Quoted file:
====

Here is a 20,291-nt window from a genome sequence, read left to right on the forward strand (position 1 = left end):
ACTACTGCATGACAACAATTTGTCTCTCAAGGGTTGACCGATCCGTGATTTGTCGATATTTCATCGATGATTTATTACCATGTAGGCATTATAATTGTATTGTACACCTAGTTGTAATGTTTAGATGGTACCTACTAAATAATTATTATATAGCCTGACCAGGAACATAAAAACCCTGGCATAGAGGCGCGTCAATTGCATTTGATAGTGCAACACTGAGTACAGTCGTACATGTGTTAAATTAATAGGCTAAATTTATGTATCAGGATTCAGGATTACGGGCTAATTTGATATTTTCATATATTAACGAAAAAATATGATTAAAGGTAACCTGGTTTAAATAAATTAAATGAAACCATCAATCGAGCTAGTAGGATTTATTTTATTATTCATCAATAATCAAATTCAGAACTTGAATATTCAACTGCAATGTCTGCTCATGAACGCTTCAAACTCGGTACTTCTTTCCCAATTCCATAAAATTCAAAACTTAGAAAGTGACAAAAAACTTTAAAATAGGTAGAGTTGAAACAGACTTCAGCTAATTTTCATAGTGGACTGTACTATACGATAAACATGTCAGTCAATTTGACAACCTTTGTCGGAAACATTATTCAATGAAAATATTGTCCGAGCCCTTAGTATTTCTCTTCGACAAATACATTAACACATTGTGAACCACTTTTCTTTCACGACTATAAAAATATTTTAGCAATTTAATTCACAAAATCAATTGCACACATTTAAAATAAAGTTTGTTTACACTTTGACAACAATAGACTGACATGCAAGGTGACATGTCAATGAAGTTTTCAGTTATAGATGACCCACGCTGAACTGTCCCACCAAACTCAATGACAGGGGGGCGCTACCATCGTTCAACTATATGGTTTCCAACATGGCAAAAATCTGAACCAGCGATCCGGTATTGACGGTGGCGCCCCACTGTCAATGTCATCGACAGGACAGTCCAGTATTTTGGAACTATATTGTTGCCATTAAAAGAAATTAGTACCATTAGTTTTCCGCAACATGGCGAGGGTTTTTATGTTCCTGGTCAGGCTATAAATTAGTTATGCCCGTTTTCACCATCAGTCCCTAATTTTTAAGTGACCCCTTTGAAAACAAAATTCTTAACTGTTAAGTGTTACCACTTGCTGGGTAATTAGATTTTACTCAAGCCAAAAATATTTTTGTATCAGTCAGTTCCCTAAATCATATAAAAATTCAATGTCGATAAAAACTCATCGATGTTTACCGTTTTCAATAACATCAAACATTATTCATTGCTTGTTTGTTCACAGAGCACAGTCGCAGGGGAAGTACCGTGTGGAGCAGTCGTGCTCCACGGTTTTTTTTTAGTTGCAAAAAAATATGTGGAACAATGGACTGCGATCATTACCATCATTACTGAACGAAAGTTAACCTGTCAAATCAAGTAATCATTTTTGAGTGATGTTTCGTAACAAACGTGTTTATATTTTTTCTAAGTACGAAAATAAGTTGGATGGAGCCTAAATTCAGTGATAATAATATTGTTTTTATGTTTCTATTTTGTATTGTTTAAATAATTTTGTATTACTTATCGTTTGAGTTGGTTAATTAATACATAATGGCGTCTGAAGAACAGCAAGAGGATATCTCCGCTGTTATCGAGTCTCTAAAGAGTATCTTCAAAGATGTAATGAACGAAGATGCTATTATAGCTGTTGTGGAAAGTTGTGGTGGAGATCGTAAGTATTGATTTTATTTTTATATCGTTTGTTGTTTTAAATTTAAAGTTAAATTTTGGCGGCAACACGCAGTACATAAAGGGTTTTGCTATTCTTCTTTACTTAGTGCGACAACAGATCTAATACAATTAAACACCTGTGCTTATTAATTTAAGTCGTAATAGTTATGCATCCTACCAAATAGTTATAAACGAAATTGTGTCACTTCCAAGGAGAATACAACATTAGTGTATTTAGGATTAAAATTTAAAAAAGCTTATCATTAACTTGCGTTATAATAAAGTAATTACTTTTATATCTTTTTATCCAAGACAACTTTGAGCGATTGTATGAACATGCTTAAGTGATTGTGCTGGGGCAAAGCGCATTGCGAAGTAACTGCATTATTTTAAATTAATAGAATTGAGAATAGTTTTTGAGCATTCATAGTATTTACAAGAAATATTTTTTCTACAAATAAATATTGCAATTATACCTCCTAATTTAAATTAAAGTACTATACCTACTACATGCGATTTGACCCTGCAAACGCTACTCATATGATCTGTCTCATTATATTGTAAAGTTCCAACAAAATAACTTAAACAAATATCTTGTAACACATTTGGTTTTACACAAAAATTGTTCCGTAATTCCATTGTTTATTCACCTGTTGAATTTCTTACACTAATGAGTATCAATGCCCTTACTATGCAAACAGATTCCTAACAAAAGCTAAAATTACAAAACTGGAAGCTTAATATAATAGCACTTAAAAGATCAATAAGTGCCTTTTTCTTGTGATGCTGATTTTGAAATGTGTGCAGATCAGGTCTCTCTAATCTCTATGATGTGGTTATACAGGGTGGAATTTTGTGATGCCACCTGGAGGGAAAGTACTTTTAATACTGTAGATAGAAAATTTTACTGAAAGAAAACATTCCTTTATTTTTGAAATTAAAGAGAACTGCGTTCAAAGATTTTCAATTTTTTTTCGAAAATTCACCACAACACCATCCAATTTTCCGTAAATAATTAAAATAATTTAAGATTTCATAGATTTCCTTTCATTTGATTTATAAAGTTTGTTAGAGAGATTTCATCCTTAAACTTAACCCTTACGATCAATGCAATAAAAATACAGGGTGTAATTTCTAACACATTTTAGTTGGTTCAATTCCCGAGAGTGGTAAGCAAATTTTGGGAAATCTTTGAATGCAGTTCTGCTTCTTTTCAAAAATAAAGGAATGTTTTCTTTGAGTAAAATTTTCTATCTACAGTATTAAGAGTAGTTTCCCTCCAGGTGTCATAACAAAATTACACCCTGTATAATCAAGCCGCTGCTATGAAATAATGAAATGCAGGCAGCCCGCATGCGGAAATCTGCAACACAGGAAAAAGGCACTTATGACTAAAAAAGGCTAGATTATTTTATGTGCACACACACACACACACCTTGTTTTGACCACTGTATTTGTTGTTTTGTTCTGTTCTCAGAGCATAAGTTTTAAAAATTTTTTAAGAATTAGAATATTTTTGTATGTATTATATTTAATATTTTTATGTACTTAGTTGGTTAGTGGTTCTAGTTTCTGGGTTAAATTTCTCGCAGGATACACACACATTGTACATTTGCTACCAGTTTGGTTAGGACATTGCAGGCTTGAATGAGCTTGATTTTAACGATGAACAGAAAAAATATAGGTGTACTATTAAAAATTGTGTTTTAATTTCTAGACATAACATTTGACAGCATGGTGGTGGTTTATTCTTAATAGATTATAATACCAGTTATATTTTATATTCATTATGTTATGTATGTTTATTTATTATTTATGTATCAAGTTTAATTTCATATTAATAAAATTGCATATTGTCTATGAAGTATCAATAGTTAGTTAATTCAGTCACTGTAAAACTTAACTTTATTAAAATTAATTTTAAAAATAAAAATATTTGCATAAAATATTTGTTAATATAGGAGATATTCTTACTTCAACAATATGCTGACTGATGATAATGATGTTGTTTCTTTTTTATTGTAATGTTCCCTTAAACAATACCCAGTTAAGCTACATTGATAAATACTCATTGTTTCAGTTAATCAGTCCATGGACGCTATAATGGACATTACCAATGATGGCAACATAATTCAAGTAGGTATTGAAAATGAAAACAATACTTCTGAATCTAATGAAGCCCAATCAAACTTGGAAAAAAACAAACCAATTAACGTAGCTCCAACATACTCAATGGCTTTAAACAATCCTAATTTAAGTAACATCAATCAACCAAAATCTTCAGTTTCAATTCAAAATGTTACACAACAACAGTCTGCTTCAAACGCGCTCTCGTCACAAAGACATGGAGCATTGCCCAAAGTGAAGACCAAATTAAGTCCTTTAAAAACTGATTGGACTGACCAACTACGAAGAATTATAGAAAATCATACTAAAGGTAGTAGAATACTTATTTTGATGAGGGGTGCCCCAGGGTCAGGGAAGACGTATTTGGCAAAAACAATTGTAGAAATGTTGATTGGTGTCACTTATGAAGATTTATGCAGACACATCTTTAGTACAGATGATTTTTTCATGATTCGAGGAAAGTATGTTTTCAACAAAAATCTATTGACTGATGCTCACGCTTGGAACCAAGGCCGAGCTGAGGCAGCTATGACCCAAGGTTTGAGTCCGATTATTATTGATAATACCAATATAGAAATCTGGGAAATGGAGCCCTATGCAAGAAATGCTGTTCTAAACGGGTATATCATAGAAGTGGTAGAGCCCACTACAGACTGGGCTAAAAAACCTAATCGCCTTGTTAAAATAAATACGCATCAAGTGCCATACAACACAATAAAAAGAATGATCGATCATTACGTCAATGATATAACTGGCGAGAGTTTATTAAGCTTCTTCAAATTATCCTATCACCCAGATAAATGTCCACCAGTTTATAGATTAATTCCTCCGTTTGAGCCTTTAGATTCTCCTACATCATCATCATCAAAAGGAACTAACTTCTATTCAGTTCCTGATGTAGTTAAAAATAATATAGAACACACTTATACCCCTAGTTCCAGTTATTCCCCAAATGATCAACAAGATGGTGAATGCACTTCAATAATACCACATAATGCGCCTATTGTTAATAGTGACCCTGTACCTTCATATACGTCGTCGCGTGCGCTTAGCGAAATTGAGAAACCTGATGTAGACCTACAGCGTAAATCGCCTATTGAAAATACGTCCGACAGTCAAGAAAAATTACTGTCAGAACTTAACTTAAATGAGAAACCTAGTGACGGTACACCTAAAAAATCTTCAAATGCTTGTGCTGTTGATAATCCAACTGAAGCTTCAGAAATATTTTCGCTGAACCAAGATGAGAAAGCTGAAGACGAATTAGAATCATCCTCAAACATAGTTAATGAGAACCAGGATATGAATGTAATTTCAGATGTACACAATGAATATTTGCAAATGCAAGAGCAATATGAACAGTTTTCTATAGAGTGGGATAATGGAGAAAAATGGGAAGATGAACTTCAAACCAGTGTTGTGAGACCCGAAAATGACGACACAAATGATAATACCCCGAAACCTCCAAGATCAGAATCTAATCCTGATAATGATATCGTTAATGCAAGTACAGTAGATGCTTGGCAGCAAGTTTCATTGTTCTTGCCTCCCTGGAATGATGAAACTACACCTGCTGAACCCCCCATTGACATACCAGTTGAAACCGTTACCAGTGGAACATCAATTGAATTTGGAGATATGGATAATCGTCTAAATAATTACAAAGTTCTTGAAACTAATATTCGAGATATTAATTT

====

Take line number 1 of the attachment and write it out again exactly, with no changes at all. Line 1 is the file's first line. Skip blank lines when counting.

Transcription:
Here is a 20,291-nt window from a genome sequence, read left to right on the forward strand (position 1 = left end):